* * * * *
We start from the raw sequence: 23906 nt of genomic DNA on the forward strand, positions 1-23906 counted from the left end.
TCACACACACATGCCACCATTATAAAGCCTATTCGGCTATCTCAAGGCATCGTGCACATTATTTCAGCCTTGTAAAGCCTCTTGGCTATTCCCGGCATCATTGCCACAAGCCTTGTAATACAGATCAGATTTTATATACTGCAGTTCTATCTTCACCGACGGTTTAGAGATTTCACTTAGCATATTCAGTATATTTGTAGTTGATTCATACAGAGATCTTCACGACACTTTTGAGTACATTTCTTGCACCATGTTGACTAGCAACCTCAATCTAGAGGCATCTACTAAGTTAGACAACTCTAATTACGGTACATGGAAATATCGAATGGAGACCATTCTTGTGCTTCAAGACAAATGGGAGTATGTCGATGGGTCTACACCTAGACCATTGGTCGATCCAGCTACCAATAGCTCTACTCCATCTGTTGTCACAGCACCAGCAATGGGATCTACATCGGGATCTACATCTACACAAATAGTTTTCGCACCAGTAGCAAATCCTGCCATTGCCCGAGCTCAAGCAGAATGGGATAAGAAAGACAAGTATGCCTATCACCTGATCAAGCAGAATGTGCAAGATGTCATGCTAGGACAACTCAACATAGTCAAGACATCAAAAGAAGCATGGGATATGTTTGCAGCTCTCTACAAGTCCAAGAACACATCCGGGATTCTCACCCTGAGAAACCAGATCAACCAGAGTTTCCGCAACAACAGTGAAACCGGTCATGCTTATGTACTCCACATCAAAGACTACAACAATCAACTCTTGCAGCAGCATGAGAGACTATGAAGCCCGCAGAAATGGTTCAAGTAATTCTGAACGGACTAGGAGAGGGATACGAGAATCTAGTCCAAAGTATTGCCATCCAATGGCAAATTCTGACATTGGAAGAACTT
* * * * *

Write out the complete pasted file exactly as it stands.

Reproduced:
We start from the raw sequence: 23906 nt of genomic DNA on the forward strand, positions 1-23906 counted from the left end.
TCACACACACATGCCACCATTATAAAGCCTATTCGGCTATCTCAAGGCATCGTGCACATTATTTCAGCCTTGTAAAGCCTCTTGGCTATTCCCGGCATCATTGCCACAAGCCTTGTAATACAGATCAGATTTTATATACTGCAGTTCTATCTTCACCGACGGTTTAGAGATTTCACTTAGCATATTCAGTATATTTGTAGTTGATTCATACAGAGATCTTCACGACACTTTTGAGTACATTTCTTGCACCATGTTGACTAGCAACCTCAATCTAGAGGCATCTACTAAGTTAGACAACTCTAATTACGGTACATGGAAATATCGAATGGAGACCATTCTTGTGCTTCAAGACAAATGGGAGTATGTCGATGGGTCTACACCTAGACCATTGGTCGATCCAGCTACCAATAGCTCTACTCCATCTGTTGTCACAGCACCAGCAATGGGATCTACATCGGGATCTACATCTACACAAATAGTTTTCGCACCAGTAGCAAATCCTGCCATTGCCCGAGCTCAAGCAGAATGGGATAAGAAAGACAAGTATGCCTATCACCTGATCAAGCAGAATGTGCAAGATGTCATGCTAGGACAACTCAACATAGTCAAGACATCAAAAGAAGCATGGGATATGTTTGCAGCTCTCTACAAGTCCAAGAACACATCCGGGATTCTCACCCTGAGAAACCAGATCAACCAGAGTTTCCGCAACAACAGTGAAACCGGTCATGCTTATGTACTCCACATCAAAGACTACAACAATCAACTCTTGCAGCAGCATGAGAGACTATGAAGCCCGCAGAAATGGTTCAAGTAATTCTGAACGGACTAGGAGAGGGATACGAGAATCTAGTCCAAAGTATTGCCATCCAATGGCAAATTCTGACATTGGAAGAACTT